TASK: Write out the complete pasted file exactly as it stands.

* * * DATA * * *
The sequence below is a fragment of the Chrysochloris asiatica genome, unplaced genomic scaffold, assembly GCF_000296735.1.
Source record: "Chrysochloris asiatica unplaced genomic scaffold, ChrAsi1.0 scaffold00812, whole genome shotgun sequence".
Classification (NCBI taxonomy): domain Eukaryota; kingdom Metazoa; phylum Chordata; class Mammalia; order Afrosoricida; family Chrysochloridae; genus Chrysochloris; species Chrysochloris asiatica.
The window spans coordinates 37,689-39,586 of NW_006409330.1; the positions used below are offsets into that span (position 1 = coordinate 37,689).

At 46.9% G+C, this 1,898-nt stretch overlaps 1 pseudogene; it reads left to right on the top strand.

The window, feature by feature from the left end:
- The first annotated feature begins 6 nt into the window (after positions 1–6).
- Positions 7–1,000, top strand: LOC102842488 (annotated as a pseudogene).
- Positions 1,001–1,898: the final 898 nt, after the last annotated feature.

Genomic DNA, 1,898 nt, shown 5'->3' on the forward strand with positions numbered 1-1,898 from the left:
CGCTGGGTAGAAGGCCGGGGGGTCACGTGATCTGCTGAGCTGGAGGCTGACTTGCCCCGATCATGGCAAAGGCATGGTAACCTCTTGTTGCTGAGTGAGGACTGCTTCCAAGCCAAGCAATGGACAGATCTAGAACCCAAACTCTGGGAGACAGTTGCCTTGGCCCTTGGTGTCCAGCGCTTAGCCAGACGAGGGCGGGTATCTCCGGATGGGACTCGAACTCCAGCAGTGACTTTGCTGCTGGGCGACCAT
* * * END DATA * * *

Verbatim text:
The sequence below is a fragment of the Chrysochloris asiatica genome, unplaced genomic scaffold, assembly GCF_000296735.1.
Source record: "Chrysochloris asiatica unplaced genomic scaffold, ChrAsi1.0 scaffold00812, whole genome shotgun sequence".
Classification (NCBI taxonomy): domain Eukaryota; kingdom Metazoa; phylum Chordata; class Mammalia; order Afrosoricida; family Chrysochloridae; genus Chrysochloris; species Chrysochloris asiatica.
The window spans coordinates 37,689-39,586 of NW_006409330.1; the positions used below are offsets into that span (position 1 = coordinate 37,689).

At 46.9% G+C, this 1,898-nt stretch overlaps 1 pseudogene; it reads left to right on the top strand.

The window, feature by feature from the left end:
- The first annotated feature begins 6 nt into the window (after positions 1–6).
- Positions 7–1,000, top strand: LOC102842488 (annotated as a pseudogene).
- Positions 1,001–1,898: the final 898 nt, after the last annotated feature.

Genomic DNA, 1,898 nt, shown 5'->3' on the forward strand with positions numbered 1-1,898 from the left:
CGCTGGGTAGAAGGCCGGGGGGTCACGTGATCTGCTGAGCTGGAGGCTGACTTGCCCCGATCATGGCAAAGGCATGGTAACCTCTTGTTGCTGAGTGAGGACTGCTTCCAAGCCAAGCAATGGACAGATCTAGAACCCAAACTCTGGGAGACAGTTGCCTTGGCCCTTGGTGTCCAGCGCTTAGCCAGACGAGGGCGGGTATCTCCGGATGGGACTCGAACTCCAGCAGTGACTTTGCTGCTGGGCGACCAT